Acta Universitatis Danubius. Œconomica, Vol 14, No 5 (2018)

Economic Growth and Electricity Consumption in a Multivariate Framework: A Case of Zimbabwe 1980 to 2016

Laurine Chikoko, Tawedzerwa Ngundu, Kennedy Kupeta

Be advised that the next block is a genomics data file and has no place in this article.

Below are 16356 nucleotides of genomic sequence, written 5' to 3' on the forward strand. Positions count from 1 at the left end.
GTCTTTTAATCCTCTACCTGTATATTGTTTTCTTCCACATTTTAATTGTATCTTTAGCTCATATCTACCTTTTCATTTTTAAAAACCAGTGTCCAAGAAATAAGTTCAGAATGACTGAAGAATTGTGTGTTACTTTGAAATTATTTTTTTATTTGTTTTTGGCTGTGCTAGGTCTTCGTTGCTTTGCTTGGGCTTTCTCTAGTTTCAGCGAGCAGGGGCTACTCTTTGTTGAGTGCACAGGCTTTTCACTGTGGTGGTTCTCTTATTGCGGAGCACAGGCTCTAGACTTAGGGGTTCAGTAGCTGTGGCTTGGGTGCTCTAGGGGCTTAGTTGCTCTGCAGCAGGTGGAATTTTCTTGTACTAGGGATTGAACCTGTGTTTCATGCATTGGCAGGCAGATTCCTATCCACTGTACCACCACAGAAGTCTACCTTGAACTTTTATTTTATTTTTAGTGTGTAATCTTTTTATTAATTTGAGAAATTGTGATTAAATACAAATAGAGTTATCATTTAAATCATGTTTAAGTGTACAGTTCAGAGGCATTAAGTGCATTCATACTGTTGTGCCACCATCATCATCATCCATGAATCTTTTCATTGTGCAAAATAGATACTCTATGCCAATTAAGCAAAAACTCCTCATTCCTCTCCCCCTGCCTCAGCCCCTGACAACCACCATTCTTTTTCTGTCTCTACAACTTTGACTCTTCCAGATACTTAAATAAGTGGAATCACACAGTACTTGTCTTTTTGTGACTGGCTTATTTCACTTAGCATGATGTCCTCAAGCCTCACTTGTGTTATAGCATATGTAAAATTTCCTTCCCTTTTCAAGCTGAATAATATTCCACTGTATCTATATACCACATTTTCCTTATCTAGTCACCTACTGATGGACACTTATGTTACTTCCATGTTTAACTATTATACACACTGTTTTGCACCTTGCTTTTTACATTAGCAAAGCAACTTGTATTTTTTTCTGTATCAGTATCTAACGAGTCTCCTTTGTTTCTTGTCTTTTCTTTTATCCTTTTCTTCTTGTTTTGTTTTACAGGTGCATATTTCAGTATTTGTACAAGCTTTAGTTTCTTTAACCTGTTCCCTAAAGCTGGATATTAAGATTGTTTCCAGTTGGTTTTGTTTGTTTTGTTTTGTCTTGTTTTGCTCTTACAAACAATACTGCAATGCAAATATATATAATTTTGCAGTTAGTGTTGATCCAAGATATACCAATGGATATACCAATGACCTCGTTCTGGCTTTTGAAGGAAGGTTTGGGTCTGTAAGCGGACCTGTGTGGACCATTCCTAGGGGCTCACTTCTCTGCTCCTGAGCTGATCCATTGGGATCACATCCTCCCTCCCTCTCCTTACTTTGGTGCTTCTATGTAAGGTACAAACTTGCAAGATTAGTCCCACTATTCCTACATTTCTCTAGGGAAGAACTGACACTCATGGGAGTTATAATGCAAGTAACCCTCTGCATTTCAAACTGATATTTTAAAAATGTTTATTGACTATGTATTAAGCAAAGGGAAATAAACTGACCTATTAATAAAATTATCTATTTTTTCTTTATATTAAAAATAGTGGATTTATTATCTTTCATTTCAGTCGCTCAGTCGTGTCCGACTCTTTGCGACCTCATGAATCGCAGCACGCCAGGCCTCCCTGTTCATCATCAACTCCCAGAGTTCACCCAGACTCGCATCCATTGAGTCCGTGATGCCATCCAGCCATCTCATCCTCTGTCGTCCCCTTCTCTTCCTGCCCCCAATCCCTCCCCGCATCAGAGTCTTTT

Electricity is important for sustainable development as it enhances productivity, employment and general living standards of people. The paper investigates the relationship between electricity consumption and economic growth in a multivariate framework for the period 1980 to 2016 in Zimbabwe. The study builds on previous bi-variate studies on electricity consumption and economic growth nexus. Specifically, the study applies both granger causality tests and single step error correction model to study the relationship between electricity consumption, economic growth and investment. The Granger causality tests confirm the existence of a bi-directional causality between electricity consumption and economic growth. This implies that in Zimbabwe, electricity growth results in increased economic growth and vice versa. Electricity also granger causes investment in Zimbabwe. The study shows that there is a long run relationship between electricity, investment and economic growth in Zimbabwe. The results suggest that consumption of electricity is a prerequisite and a binding constraint to achieving higher economic growth in Zimbabwe. In order to boost economic growth, the country needs to profoundly invest in electricity infrastructure.



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